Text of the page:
Faculty resources (20 percent): Research shows that the more satisfied students are about their contact with professors, the more they will learn and the more likely they are to graduate. We use six factors from the 2012-2013 academic year to assess a school's commitment to instruction.
Class size has two components: the proportion of classes with fewer than 20 students (30 percent of the faculty resources score) and the proportion with 50 or more students (10 percent of the score).
Faculty salary (35 percent) is the average faculty pay, plus benefits, during the 2011-2012 and 2012-2013 academic years, adjusted for regional differences in the cost of living using indexes from the consulting firm Runzheimer International. We also weigh the proportion of professors with the highest degree in their fields (15 percent), the student-faculty ratio (5 percent) and the proportion of faculty who are full time (5 percent).
Student selectivity (12.5 percent): A school's academic atmosphere is determined in part by the abilities and ambitions of the students.
We use three components: We factor in the admissions test scores for all enrollees who took the Critical Reading and Math portions of the SAT and the Composite ACT score (65 percent of the selectivity score); the proportion of enrolled freshmen at National Universities and National Liberal Arts Colleges who graduated in the top 10 percent of their high school classes or in the top quarter at Regional Universities and Regional Colleges (25 percent); and the acceptance rate, or the ratio of students admitted to applicants (10 percent).
The data are all for the fall 2012 entering class. While the ranking calculation takes account of both the SAT and ACT scores of all entering students, the table displays the score range for whichever test was taken by most students.
Financial resources (10 percent): Generous per-student spending indicates that a college can offer a wide variety of programs and services. U.S. News measures financial resources by using the average spending per student on instruction, research, student services and related educational expenditures in the 2011 and 2012 fiscal years. Spending on sports, dorms and hospitals doesn't count.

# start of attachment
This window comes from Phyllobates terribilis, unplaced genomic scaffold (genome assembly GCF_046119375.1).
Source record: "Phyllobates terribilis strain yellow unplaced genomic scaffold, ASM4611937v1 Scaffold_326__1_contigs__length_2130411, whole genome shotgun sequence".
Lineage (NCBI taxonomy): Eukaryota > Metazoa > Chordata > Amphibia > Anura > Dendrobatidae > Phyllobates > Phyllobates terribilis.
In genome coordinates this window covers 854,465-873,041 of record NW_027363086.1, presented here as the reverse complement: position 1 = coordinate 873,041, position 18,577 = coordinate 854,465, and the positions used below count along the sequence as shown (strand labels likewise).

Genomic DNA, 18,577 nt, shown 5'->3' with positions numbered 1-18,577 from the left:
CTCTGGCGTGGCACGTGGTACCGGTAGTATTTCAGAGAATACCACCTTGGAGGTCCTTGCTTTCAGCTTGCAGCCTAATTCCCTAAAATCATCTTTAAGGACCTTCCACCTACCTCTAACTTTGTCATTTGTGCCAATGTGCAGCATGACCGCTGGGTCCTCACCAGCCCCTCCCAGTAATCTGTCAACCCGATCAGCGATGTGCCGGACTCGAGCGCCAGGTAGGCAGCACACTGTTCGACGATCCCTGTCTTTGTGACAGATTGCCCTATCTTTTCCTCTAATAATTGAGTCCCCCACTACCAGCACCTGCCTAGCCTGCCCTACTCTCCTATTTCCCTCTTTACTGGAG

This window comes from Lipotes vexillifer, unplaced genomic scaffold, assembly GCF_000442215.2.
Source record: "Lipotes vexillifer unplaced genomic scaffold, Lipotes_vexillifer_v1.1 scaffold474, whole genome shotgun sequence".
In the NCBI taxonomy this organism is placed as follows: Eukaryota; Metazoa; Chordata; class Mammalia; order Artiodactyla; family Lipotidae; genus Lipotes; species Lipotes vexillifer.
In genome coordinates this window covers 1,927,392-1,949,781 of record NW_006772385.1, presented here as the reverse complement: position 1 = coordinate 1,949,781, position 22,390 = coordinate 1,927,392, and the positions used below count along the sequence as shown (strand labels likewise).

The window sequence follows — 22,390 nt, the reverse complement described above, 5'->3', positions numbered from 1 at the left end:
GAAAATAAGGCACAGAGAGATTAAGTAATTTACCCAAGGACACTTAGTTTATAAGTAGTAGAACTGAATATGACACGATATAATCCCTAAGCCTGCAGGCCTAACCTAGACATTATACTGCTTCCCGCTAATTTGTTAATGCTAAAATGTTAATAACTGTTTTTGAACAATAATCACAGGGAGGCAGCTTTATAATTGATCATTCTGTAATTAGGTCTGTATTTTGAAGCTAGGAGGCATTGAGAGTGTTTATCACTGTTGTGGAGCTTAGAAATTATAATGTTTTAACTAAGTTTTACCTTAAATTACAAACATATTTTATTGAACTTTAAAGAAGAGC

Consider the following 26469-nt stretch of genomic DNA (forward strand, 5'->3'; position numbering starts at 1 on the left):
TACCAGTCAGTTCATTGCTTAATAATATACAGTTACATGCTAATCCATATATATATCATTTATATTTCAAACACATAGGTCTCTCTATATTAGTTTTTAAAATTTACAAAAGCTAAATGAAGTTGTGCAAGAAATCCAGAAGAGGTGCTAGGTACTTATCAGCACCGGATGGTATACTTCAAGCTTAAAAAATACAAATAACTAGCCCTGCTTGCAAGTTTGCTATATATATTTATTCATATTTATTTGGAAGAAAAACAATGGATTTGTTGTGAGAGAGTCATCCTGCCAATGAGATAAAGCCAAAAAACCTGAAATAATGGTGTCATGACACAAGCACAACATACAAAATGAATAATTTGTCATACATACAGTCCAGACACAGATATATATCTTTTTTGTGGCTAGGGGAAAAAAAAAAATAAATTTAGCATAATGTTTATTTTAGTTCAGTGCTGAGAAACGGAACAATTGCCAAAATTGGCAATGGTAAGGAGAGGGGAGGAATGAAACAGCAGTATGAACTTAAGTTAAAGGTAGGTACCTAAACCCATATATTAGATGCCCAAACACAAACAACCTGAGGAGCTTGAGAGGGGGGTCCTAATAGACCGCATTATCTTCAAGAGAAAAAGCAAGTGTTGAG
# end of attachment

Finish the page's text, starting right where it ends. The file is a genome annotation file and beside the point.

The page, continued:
Graduation rate performance (7.5 percent): This indicator of added value shows the effect of the college's programs and policies on the graduation rate of students after controlling for spending and student characteristics such as test scores and the proportion receiving Pell Grants. We measure the difference between a school's six-year graduation rate for the class that entered in 2006 and the rate we predicted for the class.
If the actual graduation rate is higher than the predicted rate, the college is enhancing achievement.
Alumni giving rate (5 percent): This reflects the average percentage of living alumni with bachelor's degrees who gave to their school during 2010-2011 and 2011-2012, an indirect measure of student satisfaction.
To arrive at a school's rank, we first calculated the weighted sum of its scores. The final scores were rescaled so that the top school in each category received a value of 100, and the other schools' weighted scores were calculated as a proportion of that top score. Final scores were rounded to the nearest whole number and ranked in descending order. Schools that are tied appear in alphabetical order.
Check out usnews.com over the coming year, since we may add content to the Best Colleges pages as we obtain additional information. And as you mine these tables for insights – where your SAT or ACT scores might win you some merit aid, for example, or where you will be apt to get the most attention from professors – keep in mind that they provide a launching pad, not an easy answer.